5 Reasons why you should never force your child to hug people

5 Reasons why you should never force your child to hug people

Think that forcing your child to hug the "tita" or "tito" they just met has no consequences? Think again, here are 5 things that might happen if you force your child to hug people they just met.

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Think there’s nothing wrong with forcing your child to hug people they just met? Think again.

One of the things that parents teach early on to their children early on is how to interact with other people.  From casually hugging cousins to kissing aunts they’ve just met, most kids get their socialization cues from their parents. However, it’s not all the time that children will agree to this. Some of them will show minimal resistance while others will vehemently refuse.

An article about not forcing children to hug anyone has recently gone viral. Written by James St. James, this piece details the dangers of allowing your kids to be hugged other people despite their reluctance.  Hugs, generally, may be harmless. But when they are not willingly given, those hugs cross certain lines such as your child’s privacy, body ownership, decision making, and other dangerous repercussions.

Here are 5 reasons why you should never force your kid to hug anyone:

1. It makes rules subjective.

If your teach your child not to talk to strangers but impose that he hugs Uncle Ben whom he just met, which technically makes him a stranger, then the protective measures you’ve set becomes subjective. When certain rules don’t apply to everyone, it can cause confusion. Meanwhile, his resistance gets overruled time and time again. The more no one acknowledges his feelings, the fainter his voice becomes. This makes him susceptible to keeping things to himself even if something terribly wrong is happening.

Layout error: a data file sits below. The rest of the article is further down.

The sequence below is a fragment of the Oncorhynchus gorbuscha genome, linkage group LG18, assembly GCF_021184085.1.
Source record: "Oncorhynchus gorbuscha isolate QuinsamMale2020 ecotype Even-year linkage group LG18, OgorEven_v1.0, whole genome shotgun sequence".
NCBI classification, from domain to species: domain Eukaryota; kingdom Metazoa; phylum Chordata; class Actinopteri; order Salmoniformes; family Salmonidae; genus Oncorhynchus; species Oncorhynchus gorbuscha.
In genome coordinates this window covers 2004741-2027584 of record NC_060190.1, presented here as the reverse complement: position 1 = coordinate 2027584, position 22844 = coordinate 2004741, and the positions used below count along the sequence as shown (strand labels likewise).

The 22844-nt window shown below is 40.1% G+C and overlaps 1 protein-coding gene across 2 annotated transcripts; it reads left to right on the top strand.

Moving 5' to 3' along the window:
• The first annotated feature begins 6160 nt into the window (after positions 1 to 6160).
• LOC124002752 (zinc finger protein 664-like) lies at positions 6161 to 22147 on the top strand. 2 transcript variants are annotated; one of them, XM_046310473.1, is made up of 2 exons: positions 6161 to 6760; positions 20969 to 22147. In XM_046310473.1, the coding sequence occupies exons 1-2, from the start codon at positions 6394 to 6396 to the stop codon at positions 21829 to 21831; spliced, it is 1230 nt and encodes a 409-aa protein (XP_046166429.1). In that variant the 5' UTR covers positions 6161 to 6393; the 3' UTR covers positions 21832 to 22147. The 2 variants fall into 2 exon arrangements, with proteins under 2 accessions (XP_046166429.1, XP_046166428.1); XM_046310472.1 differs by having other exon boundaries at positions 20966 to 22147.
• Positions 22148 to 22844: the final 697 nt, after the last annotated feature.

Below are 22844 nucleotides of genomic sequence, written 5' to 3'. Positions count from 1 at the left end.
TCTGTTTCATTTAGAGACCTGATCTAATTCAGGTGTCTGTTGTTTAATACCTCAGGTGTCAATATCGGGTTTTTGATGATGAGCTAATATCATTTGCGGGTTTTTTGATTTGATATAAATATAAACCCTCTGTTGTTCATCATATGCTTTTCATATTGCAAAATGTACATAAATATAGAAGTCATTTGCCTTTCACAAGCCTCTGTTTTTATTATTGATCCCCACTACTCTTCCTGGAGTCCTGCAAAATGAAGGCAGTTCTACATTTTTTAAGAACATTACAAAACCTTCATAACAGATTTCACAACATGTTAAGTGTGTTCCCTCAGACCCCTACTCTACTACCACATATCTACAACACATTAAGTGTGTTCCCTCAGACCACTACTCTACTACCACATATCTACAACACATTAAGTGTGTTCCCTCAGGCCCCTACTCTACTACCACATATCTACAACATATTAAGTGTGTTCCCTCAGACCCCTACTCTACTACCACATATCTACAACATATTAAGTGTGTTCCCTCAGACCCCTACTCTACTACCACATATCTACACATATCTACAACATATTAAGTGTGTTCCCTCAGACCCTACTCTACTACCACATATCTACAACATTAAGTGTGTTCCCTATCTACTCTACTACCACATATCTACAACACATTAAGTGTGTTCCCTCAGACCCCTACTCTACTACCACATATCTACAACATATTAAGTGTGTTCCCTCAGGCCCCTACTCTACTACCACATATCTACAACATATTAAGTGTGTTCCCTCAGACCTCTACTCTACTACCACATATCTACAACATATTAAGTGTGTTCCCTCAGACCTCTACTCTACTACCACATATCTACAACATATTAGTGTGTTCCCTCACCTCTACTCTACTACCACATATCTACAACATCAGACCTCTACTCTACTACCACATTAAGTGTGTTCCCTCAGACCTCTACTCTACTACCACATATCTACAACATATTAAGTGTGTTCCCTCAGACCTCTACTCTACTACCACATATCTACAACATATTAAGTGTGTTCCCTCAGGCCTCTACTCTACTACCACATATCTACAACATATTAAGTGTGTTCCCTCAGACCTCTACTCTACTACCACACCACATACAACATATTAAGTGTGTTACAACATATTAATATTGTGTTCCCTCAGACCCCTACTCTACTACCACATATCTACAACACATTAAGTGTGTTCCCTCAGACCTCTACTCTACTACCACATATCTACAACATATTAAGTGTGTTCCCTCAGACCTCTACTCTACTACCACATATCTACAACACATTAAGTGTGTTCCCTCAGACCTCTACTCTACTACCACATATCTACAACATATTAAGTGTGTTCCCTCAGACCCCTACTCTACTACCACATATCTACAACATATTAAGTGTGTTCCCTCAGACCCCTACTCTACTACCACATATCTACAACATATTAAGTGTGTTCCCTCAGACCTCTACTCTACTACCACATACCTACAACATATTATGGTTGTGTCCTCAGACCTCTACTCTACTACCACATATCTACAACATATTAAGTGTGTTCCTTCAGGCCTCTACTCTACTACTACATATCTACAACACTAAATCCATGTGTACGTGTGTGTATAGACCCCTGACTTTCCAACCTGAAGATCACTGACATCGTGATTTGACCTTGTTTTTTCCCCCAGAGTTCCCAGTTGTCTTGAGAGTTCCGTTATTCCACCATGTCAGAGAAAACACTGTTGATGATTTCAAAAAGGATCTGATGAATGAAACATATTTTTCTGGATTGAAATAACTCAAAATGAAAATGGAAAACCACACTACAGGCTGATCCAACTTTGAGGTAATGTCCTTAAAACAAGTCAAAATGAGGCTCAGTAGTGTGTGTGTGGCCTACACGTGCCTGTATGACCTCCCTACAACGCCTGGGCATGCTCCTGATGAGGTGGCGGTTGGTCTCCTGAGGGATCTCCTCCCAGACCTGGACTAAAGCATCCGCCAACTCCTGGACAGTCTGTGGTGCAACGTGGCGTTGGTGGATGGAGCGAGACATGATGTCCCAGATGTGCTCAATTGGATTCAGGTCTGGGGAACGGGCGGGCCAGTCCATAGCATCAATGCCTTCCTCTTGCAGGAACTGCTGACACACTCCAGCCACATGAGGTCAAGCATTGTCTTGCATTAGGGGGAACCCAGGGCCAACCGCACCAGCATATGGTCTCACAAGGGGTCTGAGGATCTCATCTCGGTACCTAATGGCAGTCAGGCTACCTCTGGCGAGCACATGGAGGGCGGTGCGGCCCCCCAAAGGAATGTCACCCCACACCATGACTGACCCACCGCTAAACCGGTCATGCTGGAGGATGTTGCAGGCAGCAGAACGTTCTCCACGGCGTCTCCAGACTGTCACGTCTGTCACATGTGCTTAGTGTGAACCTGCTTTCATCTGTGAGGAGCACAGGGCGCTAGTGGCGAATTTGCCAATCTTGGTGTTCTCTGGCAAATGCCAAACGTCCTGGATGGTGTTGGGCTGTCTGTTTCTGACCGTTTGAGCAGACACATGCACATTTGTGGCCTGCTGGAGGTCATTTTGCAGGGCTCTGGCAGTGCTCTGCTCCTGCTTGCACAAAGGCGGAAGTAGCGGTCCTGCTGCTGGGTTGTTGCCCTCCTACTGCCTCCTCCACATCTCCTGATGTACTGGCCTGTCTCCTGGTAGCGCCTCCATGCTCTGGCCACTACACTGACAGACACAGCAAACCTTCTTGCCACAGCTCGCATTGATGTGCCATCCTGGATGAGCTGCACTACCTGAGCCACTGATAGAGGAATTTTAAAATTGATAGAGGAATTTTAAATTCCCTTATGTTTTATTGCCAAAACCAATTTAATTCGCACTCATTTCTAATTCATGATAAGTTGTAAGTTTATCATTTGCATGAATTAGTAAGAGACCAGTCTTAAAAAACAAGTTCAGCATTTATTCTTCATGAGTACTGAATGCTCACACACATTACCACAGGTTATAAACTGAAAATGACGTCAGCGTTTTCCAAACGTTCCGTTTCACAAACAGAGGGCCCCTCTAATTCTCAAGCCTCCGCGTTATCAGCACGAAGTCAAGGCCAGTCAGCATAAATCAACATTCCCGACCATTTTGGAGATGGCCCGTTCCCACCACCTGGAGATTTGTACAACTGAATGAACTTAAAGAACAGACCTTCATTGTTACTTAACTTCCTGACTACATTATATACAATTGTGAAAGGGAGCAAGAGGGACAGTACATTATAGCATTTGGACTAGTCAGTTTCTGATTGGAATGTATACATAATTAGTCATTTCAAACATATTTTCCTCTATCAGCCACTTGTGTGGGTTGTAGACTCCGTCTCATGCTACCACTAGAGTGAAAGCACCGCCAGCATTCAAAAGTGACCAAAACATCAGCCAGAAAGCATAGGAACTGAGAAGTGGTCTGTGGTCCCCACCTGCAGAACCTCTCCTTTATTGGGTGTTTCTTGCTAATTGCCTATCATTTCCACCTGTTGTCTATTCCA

2. It hampers them from developing age-appropriate boundaries.

Children should be taught healthy personal boundaries that are suited for their age and development. When they are conditioned that it’s okay to hug anyone then those guardrails will be difficult to set in place. Think of it this way: if your child reluctantly concedes to hug someone, even if it doesn’t feel right and she is later on touched inappropriately, she wouldn’t know if she should make a big deal out of it or not. Why? Because no one had reinforced the boundaries she was trying to set initially, her naiveté became vulnerable to lurking predators.   

Click “Continue Reading” for more on why you shouldn’t force your child to hug people.


Remember that hugging is not the only way children can acknowledge other people

3. It slowly weakens his natural fear of danger

We are born with survival instincts to respond with fear when we feel unsafe and “stranger danger” awareness that makes us wary about surroundings. If we adults employ these, our children should be able to as well.  When you tell your child to hug anyone, regardless of his feelings, it tells him to ignore his instincts to avoid people they’re not comfortable with. Over time, your child will let his guard down more easily, much to his disadvantage.

4. It tells your child that she doesn’t own her body

Asking your child to open her arms to other people, despite the resistance, says that she doesn’t have a right over her own body. Imagine trading places with your kid and somebody forces you to hug someone you don’t like. Wouldn’t you impose your will and say no? You have the right to refuse and children do too.  Children have the same rights over their own bodies and parents should be at the forefront of respecting and defending them. 

5. You may miss the signs that point to something being really wrong

This is the worst-case scenario. There might be instances when your child is being abused and her refusal to hug this person or relative is her way of telling you that it’s already happening. When parents falsely categorize a child’s resistance as a “fleeting stage” or “personality quirk”, they risk missing the red flags being waved in front of them. Dear parent, please don’t let this happen. 

Remember that hugging is not the only way children can acknowledge other people. They can wave, smile, or even send a flying kiss their way. Let them interact in a way that they feel most secure and comfortable in.

As parents, we’re here to guide and protect them until they’re old enough to make decisions for themselves. Let’s not put our children in harm’s way all because we want to please other people. Instead, let’s put their welfare before anything else. Choose to side with your children.

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Sinulat ni

Ivy Guerrerro

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